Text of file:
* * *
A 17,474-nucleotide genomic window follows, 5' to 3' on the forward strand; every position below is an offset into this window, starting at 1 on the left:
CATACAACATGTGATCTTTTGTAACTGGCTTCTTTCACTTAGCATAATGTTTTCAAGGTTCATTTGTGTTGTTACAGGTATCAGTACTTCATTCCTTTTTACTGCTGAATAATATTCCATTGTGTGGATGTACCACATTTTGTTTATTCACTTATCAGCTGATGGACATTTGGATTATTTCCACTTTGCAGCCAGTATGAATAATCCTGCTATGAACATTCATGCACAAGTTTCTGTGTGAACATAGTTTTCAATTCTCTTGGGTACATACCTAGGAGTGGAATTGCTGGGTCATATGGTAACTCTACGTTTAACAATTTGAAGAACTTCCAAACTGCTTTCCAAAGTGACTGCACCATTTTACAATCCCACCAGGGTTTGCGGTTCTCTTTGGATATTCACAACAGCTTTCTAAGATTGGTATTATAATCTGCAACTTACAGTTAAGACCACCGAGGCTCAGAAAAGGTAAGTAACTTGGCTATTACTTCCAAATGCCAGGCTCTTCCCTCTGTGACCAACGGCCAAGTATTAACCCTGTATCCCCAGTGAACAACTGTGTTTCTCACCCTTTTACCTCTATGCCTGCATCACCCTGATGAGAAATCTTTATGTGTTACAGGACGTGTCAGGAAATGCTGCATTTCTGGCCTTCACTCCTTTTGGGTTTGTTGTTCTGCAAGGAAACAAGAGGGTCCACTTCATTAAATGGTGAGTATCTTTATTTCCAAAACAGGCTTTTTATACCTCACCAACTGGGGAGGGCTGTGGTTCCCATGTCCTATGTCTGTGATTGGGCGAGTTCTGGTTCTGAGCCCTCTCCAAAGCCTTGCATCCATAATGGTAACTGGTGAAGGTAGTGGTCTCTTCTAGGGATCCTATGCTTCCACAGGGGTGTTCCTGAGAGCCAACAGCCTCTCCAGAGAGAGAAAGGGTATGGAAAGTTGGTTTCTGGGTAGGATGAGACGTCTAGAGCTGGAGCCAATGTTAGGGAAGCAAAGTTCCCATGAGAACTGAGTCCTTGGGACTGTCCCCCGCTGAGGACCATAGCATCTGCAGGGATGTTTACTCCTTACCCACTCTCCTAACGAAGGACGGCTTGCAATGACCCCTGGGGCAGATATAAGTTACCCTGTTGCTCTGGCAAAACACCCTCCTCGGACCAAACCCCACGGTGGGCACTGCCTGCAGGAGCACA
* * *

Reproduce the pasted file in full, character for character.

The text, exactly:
A 17,474-nucleotide genomic window follows, 5' to 3' on the forward strand; every position below is an offset into this window, starting at 1 on the left:
CATACAACATGTGATCTTTTGTAACTGGCTTCTTTCACTTAGCATAATGTTTTCAAGGTTCATTTGTGTTGTTACAGGTATCAGTACTTCATTCCTTTTTACTGCTGAATAATATTCCATTGTGTGGATGTACCACATTTTGTTTATTCACTTATCAGCTGATGGACATTTGGATTATTTCCACTTTGCAGCCAGTATGAATAATCCTGCTATGAACATTCATGCACAAGTTTCTGTGTGAACATAGTTTTCAATTCTCTTGGGTACATACCTAGGAGTGGAATTGCTGGGTCATATGGTAACTCTACGTTTAACAATTTGAAGAACTTCCAAACTGCTTTCCAAAGTGACTGCACCATTTTACAATCCCACCAGGGTTTGCGGTTCTCTTTGGATATTCACAACAGCTTTCTAAGATTGGTATTATAATCTGCAACTTACAGTTAAGACCACCGAGGCTCAGAAAAGGTAAGTAACTTGGCTATTACTTCCAAATGCCAGGCTCTTCCCTCTGTGACCAACGGCCAAGTATTAACCCTGTATCCCCAGTGAACAACTGTGTTTCTCACCCTTTTACCTCTATGCCTGCATCACCCTGATGAGAAATCTTTATGTGTTACAGGACGTGTCAGGAAATGCTGCATTTCTGGCCTTCACTCCTTTTGGGTTTGTTGTTCTGCAAGGAAACAAGAGGGTCCACTTCATTAAATGGTGAGTATCTTTATTTCCAAAACAGGCTTTTTATACCTCACCAACTGGGGAGGGCTGTGGTTCCCATGTCCTATGTCTGTGATTGGGCGAGTTCTGGTTCTGAGCCCTCTCCAAAGCCTTGCATCCATAATGGTAACTGGTGAAGGTAGTGGTCTCTTCTAGGGATCCTATGCTTCCACAGGGGTGTTCCTGAGAGCCAACAGCCTCTCCAGAGAGAGAAAGGGTATGGAAAGTTGGTTTCTGGGTAGGATGAGACGTCTAGAGCTGGAGCCAATGTTAGGGAAGCAAAGTTCCCATGAGAACTGAGTCCTTGGGACTGTCCCCCGCTGAGGACCATAGCATCTGCAGGGATGTTTACTCCTTACCCACTCTCCTAACGAAGGACGGCTTGCAATGACCCCTGGGGCAGATATAAGTTACCCTGTTGCTCTGGCAAAACACCCTCCTCGGACCAAACCCCACGGTGGGCACTGCCTGCAGGAGCACA